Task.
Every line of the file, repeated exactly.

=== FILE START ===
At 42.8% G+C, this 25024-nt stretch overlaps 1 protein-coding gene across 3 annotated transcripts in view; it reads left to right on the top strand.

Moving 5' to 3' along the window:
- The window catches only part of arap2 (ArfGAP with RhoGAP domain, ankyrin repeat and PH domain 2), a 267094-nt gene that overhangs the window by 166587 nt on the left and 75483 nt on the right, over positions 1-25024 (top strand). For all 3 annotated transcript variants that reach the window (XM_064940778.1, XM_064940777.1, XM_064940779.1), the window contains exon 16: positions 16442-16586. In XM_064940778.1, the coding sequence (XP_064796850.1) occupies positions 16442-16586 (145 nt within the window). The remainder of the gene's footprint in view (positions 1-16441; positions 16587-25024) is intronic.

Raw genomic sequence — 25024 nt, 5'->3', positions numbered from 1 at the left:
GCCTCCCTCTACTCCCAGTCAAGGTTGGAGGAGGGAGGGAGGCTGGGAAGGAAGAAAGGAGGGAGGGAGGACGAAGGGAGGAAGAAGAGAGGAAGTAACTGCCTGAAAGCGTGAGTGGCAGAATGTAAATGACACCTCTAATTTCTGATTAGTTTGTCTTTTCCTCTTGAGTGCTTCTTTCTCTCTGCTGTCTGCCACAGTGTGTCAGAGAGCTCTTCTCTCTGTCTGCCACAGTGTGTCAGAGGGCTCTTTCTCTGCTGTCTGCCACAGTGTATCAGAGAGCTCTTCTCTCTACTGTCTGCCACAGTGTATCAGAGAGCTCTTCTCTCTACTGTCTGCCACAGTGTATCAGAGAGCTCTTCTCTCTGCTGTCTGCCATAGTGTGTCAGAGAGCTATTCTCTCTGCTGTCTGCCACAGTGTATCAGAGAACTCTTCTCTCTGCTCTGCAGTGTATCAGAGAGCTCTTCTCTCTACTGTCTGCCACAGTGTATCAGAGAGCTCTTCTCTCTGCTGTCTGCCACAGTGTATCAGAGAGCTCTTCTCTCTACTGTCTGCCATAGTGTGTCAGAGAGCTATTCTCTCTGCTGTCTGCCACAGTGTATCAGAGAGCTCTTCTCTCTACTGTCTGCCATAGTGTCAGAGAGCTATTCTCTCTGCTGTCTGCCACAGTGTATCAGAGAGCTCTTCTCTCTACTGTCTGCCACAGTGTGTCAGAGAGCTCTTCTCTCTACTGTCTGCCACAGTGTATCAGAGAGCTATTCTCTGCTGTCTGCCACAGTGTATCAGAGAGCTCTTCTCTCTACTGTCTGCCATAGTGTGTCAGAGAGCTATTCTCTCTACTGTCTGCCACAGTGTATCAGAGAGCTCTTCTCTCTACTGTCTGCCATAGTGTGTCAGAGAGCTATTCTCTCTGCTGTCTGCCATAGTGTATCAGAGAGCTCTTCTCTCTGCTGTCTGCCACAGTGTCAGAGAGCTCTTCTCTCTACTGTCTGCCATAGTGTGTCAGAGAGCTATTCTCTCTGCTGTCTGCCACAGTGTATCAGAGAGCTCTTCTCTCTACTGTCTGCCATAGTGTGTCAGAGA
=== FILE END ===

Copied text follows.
At 42.8% G+C, this 25024-nt stretch overlaps 1 protein-coding gene across 3 annotated transcripts in view; it reads left to right on the top strand.

Moving 5' to 3' along the window:
- The window catches only part of arap2 (ArfGAP with RhoGAP domain, ankyrin repeat and PH domain 2), a 267094-nt gene that overhangs the window by 166587 nt on the left and 75483 nt on the right, over positions 1-25024 (top strand). For all 3 annotated transcript variants that reach the window (XM_064940778.1, XM_064940777.1, XM_064940779.1), the window contains exon 16: positions 16442-16586. In XM_064940778.1, the coding sequence (XP_064796850.1) occupies positions 16442-16586 (145 nt within the window). The remainder of the gene's footprint in view (positions 1-16441; positions 16587-25024) is intronic.

Raw genomic sequence — 25024 nt, 5'->3', positions numbered from 1 at the left:
GCCTCCCTCTACTCCCAGTCAAGGTTGGAGGAGGGAGGGAGGCTGGGAAGGAAGAAAGGAGGGAGGGAGGACGAAGGGAGGAAGAAGAGAGGAAGTAACTGCCTGAAAGCGTGAGTGGCAGAATGTAAATGACACCTCTAATTTCTGATTAGTTTGTCTTTTCCTCTTGAGTGCTTCTTTCTCTCTGCTGTCTGCCACAGTGTGTCAGAGAGCTCTTCTCTCTGTCTGCCACAGTGTGTCAGAGGGCTCTTTCTCTGCTGTCTGCCACAGTGTATCAGAGAGCTCTTCTCTCTACTGTCTGCCACAGTGTATCAGAGAGCTCTTCTCTCTACTGTCTGCCACAGTGTATCAGAGAGCTCTTCTCTCTGCTGTCTGCCATAGTGTGTCAGAGAGCTATTCTCTCTGCTGTCTGCCACAGTGTATCAGAGAACTCTTCTCTCTGCTCTGCAGTGTATCAGAGAGCTCTTCTCTCTACTGTCTGCCACAGTGTATCAGAGAGCTCTTCTCTCTGCTGTCTGCCACAGTGTATCAGAGAGCTCTTCTCTCTACTGTCTGCCATAGTGTGTCAGAGAGCTATTCTCTCTGCTGTCTGCCACAGTGTATCAGAGAGCTCTTCTCTCTACTGTCTGCCATAGTGTCAGAGAGCTATTCTCTCTGCTGTCTGCCACAGTGTATCAGAGAGCTCTTCTCTCTACTGTCTGCCACAGTGTGTCAGAGAGCTCTTCTCTCTACTGTCTGCCACAGTGTATCAGAGAGCTATTCTCTGCTGTCTGCCACAGTGTATCAGAGAGCTCTTCTCTCTACTGTCTGCCATAGTGTGTCAGAGAGCTATTCTCTCTACTGTCTGCCACAGTGTATCAGAGAGCTCTTCTCTCTACTGTCTGCCATAGTGTGTCAGAGAGCTATTCTCTCTGCTGTCTGCCATAGTGTATCAGAGAGCTCTTCTCTCTGCTGTCTGCCACAGTGTCAGAGAGCTCTTCTCTCTACTGTCTGCCATAGTGTGTCAGAGAGCTATTCTCTCTGCTGTCTGCCACAGTGTATCAGAGAGCTCTTCTCTCTACTGTCTGCCATAGTGTGTCAGAGA